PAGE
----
I was, of course, completely wrong. We woke up to crystal blue water, beautiful, green scenery and one of the songs that I played in my Z classes. That had to be a sign it was going to be a good day. We got off of the ship and immediately saw a vendor sign that said Coke products were sold there. Being from Atlanta, my husband refuses to drink Pepsi, which is all that is served on the ship. He practically ran to the counter and was amused that his beloved Diet Coke, is called Coke Light in Central America. After buying three to drink throughout the day, we walked to the gate, separating the cruise port from town. My husband is lovingly referred to as Sheldon, by people who know him personally. He has the same OCD, anti-social habits and tendencies as a certain character from a very popular sitcom. Shocking to me, he immediately started talking to some man standing by a bunch of taxis. After a few minutes, they started walking and talking. I quickly followed, waving like a lunatic, trying to get his attention. ¨Where are we going? Who is that?¨ He came back to tell me that his name was Michael and he was a tour guide who was going to take us shopping. Some stranger was going to walk two Americans around an island in Central America. Cue panic attack. At that very moment, I just knew our fate was that we were going to die in a foreign country and nobody would ever find out how. Though I love my dad, he’s no angry Liam Neeson. It did not help that the week before, I’d heard a story on the radio about two people getting kidnapped by a taxi driver in Jamaica. Of course, that’s the scenario I had playing out in my head. Soon, they turned down a small alley. ¨This is it,¨ I thought. Wrong again. He brought us exactly where he said would-his sister’s gift shop, called ¨Yaba Ding Ding.¨ No, I’m not making that up. The name of the shop refers to what the islanders call ancient Mayan pottery and artifacts. I wish there was a way I could fit that term into everyday language because it just makes me smile.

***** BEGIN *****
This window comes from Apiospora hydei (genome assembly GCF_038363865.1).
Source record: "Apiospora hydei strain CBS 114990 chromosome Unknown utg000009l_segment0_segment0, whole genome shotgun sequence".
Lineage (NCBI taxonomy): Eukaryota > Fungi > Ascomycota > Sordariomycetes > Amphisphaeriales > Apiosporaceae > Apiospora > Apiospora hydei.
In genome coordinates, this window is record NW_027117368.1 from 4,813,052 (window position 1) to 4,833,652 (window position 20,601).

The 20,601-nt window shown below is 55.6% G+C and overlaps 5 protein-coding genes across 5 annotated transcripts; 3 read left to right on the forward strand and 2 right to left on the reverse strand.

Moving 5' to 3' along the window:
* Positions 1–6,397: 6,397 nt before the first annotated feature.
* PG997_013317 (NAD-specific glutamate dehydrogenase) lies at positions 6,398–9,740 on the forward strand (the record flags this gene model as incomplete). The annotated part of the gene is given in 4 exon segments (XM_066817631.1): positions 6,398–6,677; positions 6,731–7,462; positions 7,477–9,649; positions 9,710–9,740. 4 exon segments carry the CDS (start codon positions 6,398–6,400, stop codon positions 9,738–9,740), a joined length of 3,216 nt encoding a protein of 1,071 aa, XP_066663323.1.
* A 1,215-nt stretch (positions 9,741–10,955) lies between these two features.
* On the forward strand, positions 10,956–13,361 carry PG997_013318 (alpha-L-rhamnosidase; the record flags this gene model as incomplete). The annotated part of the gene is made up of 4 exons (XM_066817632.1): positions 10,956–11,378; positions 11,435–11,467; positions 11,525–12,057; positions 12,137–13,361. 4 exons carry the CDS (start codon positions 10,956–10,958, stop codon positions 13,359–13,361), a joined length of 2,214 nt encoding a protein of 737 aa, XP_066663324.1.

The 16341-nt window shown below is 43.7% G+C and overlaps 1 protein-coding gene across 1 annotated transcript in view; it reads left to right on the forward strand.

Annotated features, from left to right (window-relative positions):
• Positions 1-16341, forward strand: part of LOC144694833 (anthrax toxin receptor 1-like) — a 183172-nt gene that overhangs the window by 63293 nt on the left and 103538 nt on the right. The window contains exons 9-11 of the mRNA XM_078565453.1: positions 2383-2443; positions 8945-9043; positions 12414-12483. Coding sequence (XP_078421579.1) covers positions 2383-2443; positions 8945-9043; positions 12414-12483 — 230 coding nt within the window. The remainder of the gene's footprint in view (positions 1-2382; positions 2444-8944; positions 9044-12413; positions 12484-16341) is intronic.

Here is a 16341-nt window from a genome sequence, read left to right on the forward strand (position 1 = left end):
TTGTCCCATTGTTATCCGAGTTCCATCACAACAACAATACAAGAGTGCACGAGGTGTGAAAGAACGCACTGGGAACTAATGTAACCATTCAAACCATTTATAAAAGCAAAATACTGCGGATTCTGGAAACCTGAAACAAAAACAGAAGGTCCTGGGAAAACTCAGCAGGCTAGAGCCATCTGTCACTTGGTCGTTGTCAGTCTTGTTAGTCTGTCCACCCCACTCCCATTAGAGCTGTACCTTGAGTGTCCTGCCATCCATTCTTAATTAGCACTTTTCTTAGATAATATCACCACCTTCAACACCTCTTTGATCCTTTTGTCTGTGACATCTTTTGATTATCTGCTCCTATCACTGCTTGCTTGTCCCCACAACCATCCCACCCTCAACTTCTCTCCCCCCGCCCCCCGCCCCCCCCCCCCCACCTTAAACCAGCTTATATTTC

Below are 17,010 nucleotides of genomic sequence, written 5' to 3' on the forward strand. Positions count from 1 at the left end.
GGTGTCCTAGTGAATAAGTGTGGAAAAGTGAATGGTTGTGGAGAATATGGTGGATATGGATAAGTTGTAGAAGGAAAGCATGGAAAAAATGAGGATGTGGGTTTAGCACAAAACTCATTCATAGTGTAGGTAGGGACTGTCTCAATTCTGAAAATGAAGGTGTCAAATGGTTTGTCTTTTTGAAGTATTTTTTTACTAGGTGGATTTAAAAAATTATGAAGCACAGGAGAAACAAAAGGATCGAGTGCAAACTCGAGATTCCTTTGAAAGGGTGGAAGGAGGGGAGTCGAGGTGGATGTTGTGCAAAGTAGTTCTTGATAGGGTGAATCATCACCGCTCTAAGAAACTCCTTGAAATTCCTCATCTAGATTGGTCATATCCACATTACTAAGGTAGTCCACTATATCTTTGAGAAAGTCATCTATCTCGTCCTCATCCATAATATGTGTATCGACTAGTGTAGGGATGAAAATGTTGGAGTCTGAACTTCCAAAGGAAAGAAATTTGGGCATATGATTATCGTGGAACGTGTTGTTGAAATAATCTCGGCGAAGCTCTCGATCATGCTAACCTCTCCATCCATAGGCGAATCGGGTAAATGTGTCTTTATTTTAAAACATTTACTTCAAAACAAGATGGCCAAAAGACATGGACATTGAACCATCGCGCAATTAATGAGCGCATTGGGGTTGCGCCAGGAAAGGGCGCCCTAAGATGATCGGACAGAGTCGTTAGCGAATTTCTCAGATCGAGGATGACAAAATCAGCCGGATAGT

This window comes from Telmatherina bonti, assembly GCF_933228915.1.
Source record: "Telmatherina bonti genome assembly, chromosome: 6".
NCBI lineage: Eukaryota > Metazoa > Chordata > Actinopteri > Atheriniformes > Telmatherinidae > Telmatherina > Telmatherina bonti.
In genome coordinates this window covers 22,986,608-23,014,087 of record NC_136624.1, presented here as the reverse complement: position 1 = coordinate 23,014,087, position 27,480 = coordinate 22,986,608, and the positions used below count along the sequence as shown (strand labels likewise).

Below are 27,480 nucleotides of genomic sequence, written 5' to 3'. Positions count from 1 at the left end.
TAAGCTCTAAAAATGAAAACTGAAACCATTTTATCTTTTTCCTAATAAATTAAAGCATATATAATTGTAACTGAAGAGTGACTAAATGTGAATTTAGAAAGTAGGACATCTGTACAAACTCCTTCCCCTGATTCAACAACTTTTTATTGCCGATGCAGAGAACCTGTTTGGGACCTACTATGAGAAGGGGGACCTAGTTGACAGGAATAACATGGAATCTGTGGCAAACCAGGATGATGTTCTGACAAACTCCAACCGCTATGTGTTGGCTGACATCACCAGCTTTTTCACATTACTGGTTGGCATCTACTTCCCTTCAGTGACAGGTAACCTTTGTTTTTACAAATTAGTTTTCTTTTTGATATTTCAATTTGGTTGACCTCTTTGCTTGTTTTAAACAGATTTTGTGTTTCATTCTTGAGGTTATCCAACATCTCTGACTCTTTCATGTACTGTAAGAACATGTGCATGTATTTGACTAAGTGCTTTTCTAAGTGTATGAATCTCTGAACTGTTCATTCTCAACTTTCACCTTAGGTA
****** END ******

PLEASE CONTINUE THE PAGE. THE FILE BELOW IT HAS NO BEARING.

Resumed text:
After some souvenir shopping, we walked around the town until we came to the one school on the island. I started to take a picture from across the street and he asked if we wanted to go inside and see it. ¨Are you sure we’re allowed to do that?” He laughed and couldn’t believe it wasn’t a normal thing in America, to just walk in a school and take pictures. We walked through the door and instantly felt like celebrities. The children were all in the their classrooms, but because there were no windows or doors, they saw us and were all laughing, waving and shouting, ¨Hi!¨ One of the teachers welcomed us into a room and the children immediately posed for a picture. I couldn’t believe the difference in cultures at that moment. It gave me a whole range of mixed emotions. Knowing that these children hardly had anything and were so happy. No fear of strangers or need to have it. Thinking that here in America, our children have everything they want or need and there are metal detectors in the doorways. We have to show driver’s licenses just to pick our kids up from school because people are sick and crazy. As we walked out of the building, I had tears in my eyes. We decided that someday, we’d love to come back on a mission trip and bring supplies to those kids. We will. I am sure of it.